Gallery: 1 photo
Likes: 22
Joined Oct 2010
Location: Belgium
Post edited over 3 years ago by CanonYouCan. (3 edits in all)
     
Aug 22, 2018 04:45 |  #3

Thanks for the tip, i'll leave the grid at home as the rocks,etc ... need to be illumated too :)

I'm doubting to bring my 70-200 2.8LII lens or shoot only with the 50 1.4 Art & 85 1.4 Art.
Not because the zoom is heavy, but I doubt the bokeh advantage on the 200 at 2.8 vs 85 @ f1.4

And on the beach not everything is shot @ f1.4, mostly closeup portraits.
Shots with the sea + sky in the background only are not distracting to make an f1.4 bokeh, this can be shot at f8 for example for a sharper, more high definition look.

Matt Granger seems to prefer the 85mm
https://www.youtube.co​m/watch?v=PNenHCDaLMI (external link)


Sony A7 III | Metabones V | Sigma 35 1.4 Art | Sigma 85 1.4 Art | 70-200 2.8L II
Lighting : Godox AD600B TTL + Godox V860II-S + X1T-S
Modifiers: 60cm Collapsible Silver Beautydish + grid | Godox 120cm Octagon softbox + grid + Speedlite Flash bender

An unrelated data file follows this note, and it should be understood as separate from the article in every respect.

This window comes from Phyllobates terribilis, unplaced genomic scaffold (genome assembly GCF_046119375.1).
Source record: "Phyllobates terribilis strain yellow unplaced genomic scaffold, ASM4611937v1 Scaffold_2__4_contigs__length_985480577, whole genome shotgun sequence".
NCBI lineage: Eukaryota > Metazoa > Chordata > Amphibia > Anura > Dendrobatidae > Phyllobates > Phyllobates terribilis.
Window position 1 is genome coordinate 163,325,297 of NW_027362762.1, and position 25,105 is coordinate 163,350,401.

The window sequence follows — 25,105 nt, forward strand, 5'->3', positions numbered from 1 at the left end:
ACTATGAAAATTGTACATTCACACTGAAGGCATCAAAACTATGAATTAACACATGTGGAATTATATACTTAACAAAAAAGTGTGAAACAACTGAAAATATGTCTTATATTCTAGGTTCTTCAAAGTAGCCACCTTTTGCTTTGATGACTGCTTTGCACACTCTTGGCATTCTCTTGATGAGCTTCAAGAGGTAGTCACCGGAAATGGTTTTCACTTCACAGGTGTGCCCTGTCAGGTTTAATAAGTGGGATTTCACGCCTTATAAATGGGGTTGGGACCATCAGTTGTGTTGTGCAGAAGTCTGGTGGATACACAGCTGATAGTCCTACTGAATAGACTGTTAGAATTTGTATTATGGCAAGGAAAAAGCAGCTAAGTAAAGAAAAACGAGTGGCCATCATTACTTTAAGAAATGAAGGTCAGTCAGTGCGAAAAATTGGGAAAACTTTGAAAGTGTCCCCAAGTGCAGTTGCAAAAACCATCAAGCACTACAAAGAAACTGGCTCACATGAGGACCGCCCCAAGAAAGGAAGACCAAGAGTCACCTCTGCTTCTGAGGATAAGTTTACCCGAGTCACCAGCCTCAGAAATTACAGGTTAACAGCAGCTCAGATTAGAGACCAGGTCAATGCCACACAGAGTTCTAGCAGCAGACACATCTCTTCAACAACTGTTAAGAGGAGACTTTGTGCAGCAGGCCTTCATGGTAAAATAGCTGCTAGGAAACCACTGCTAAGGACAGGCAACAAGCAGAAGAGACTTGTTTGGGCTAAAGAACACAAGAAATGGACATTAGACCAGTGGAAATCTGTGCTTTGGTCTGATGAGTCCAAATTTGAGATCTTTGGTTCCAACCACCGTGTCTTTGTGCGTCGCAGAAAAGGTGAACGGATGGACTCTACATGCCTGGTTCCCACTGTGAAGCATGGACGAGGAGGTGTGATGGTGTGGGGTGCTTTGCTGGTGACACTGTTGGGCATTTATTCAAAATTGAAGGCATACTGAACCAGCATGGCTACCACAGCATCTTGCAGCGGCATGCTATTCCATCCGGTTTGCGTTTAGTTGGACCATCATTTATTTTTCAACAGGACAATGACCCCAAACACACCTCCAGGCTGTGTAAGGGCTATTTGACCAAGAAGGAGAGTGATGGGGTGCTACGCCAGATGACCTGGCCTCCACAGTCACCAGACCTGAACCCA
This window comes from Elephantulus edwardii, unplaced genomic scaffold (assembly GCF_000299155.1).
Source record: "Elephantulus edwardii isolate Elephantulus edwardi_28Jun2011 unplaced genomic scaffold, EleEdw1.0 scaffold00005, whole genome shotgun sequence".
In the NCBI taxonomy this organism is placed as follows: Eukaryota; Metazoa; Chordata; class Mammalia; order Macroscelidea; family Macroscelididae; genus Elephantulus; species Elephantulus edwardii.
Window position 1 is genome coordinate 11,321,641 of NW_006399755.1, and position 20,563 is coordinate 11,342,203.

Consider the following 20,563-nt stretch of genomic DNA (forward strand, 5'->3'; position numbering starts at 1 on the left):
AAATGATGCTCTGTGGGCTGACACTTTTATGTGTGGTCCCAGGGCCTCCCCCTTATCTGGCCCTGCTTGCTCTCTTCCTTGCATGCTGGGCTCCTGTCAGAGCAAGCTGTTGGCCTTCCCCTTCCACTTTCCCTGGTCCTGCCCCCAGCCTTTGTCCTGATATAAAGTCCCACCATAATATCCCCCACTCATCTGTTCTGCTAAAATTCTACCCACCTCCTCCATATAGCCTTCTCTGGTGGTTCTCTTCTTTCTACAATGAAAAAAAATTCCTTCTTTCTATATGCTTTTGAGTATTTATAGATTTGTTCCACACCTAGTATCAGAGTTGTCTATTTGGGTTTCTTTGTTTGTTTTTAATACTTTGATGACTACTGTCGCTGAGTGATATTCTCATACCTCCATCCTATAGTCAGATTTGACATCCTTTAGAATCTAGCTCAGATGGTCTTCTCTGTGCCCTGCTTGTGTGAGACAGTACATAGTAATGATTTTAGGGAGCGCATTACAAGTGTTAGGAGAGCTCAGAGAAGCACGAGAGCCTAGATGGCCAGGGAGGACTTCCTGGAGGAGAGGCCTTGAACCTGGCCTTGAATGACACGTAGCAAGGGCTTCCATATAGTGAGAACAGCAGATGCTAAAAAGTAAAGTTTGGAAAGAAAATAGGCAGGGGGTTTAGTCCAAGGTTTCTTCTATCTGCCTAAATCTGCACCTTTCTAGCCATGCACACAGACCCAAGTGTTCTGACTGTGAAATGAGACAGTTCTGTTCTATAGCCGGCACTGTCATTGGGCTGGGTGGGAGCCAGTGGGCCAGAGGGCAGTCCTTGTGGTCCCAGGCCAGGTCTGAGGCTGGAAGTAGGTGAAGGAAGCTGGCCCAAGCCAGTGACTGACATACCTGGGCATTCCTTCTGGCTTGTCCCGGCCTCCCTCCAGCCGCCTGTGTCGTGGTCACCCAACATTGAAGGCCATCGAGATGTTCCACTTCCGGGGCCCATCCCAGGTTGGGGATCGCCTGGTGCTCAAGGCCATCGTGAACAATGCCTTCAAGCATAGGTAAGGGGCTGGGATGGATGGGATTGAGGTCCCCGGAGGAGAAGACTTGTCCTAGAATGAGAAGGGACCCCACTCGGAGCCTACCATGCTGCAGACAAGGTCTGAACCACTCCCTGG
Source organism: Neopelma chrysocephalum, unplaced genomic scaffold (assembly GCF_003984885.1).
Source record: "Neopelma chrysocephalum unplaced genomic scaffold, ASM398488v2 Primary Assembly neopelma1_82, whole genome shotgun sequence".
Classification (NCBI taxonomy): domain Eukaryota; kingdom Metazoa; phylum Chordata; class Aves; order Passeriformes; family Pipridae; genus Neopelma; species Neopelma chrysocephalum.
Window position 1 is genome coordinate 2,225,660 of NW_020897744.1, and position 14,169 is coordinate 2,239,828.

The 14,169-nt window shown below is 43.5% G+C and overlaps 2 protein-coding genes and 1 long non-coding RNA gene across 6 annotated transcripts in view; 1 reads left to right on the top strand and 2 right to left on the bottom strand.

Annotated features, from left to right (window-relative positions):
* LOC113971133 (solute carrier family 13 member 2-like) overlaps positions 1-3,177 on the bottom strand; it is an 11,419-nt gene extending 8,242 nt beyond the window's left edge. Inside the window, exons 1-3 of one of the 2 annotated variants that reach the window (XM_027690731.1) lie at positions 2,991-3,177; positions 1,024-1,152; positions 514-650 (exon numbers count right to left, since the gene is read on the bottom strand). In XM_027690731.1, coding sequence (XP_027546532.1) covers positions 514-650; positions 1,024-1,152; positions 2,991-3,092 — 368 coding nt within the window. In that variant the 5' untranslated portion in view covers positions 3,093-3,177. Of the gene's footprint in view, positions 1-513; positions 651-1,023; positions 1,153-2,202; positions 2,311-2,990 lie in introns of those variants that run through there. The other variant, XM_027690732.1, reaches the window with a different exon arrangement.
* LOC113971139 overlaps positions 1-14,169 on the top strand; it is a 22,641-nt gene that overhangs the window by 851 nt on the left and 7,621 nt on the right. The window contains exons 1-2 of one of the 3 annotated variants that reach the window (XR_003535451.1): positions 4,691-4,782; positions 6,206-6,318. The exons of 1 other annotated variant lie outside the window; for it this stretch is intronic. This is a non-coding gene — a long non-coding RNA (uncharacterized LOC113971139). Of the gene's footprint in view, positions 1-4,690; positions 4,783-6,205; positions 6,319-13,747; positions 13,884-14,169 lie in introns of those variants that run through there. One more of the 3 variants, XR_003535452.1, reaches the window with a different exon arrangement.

Tripod: Vanguard Alta 253CT carbon

  
  LOG IN TO REPLY
ImageMaker...
looks like I picked a bad week to give up halucinagens
Avatar
1,474 posts
Gallery: 79 photos
Likes: 2224
Joined Dec 2015
Location: AZ-USA
Post edited over 3 years ago by ImageMaker....
     
Aug 22, 2018 16:57 |  #4

A bit late.. my beach shots beauty dish and no grid. Takes too much light away from the shot outdoors for my taste.

My goto modifier for almost all my outdoor work is Elinchroms “Fire Ball” Maxi Light. Really can toss a lot of light a long way if needed. I’ve got grids for it too also don’t care for it much outdoors.

I do have a white and black grids for the beauty dish and black grid for the FireBall. Used A few times outdoors but depends on the design of the shoot.

Here’s a shot using 6 gridded strobes outside a while ago, around 5:00am.

HOSTED PHOTO
please log in to view hosted photos in full size.
Photo from ImageMaker...'s gallery.


BTS

HOSTED PHOTO
please log in to view hosted photos in full size.
Photo from ImageMaker...'s gallery.